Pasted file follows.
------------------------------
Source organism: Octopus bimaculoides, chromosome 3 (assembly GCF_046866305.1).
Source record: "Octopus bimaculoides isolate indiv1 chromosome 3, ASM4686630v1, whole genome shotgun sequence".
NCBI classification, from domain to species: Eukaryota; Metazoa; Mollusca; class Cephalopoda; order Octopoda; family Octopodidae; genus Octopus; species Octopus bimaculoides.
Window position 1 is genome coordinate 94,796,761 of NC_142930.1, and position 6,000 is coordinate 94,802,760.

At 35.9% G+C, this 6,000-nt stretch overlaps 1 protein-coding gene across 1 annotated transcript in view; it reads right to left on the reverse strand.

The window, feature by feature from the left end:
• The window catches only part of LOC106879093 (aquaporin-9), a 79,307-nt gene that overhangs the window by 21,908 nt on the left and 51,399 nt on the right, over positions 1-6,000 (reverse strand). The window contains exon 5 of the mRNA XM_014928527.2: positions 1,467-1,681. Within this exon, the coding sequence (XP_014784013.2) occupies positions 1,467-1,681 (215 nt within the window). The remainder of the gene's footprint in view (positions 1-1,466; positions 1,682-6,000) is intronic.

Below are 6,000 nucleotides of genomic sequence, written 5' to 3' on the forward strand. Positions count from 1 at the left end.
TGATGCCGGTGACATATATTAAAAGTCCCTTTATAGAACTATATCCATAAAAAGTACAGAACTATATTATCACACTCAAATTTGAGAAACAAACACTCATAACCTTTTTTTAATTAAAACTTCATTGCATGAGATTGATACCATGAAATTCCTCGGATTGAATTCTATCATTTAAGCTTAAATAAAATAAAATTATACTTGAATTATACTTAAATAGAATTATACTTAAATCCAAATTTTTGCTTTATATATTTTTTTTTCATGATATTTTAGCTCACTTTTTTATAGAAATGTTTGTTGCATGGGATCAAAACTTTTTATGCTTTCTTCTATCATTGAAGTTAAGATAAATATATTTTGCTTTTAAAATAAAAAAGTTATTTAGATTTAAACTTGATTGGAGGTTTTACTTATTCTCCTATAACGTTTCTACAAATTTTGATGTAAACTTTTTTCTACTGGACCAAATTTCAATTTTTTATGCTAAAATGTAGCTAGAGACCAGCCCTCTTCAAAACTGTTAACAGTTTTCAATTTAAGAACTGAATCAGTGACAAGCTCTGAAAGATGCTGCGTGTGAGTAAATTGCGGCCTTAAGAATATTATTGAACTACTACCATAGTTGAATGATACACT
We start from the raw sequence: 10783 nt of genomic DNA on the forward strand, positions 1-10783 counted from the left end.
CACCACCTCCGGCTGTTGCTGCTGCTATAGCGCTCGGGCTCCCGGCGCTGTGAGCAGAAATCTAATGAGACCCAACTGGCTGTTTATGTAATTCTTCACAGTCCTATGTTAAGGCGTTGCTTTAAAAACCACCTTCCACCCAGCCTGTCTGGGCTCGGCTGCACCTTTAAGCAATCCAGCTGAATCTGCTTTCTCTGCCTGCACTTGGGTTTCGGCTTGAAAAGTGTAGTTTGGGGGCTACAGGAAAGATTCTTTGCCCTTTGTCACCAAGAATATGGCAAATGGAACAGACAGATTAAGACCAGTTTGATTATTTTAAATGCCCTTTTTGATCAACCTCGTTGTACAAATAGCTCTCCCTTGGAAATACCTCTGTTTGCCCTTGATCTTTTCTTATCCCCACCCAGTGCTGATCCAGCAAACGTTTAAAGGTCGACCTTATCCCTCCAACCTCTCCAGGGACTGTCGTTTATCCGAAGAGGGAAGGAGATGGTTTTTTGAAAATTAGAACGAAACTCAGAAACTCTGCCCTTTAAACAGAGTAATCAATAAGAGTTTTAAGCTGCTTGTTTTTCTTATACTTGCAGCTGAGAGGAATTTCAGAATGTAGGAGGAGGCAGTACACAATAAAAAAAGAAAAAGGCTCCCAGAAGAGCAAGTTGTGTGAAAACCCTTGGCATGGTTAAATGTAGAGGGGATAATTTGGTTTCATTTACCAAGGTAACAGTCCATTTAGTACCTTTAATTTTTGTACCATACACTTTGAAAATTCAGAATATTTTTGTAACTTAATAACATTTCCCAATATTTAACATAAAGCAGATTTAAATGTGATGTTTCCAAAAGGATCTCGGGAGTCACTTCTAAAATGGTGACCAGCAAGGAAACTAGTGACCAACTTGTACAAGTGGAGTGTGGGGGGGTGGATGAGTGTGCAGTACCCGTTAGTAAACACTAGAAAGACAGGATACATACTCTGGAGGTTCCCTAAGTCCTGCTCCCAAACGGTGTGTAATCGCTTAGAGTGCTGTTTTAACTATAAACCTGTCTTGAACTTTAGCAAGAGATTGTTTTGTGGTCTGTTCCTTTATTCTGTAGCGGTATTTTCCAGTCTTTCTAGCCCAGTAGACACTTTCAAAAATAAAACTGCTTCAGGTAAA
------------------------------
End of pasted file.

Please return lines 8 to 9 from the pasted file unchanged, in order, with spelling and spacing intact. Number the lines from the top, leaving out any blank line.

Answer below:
Below are 6,000 nucleotides of genomic sequence, written 5' to 3' on the forward strand. Positions count from 1 at the left end.
TGATGCCGGTGACATATATTAAAAGTCCCTTTATAGAACTATATCCATAAAAAGTACAGAACTATATTATCACACTCAAATTTGAGAAACAAACACTCATAACCTTTTTTTAATTAAAACTTCATTGCATGAGATTGATACCATGAAATTCCTCGGATTGAATTCTATCATTTAAGCTTAAATAAAATAAAATTATACTTGAATTATACTTAAATAGAATTATACTTAAATCCAAATTTTTGCTTTATATATTTTTTTTTCATGATATTTTAGCTCACTTTTTTATAGAAATGTTTGTTGCATGGGATCAAAACTTTTTATGCTTTCTTCTATCATTGAAGTTAAGATAAATATATTTTGCTTTTAAAATAAAAAAGTTATTTAGATTTAAACTTGATTGGAGGTTTTACTTATTCTCCTATAACGTTTCTACAAATTTTGATGTAAACTTTTTTCTACTGGACCAAATTTCAATTTTTTATGCTAAAATGTAGCTAGAGACCAGCCCTCTTCAAAACTGTTAACAGTTTTCAATTTAAGAACTGAATCAGTGACAAGCTCTGAAAGATGCTGCGTGTGAGTAAATTGCGGCCTTAAGAATATTATTGAACTACTACCATAGTTGAATGATACACT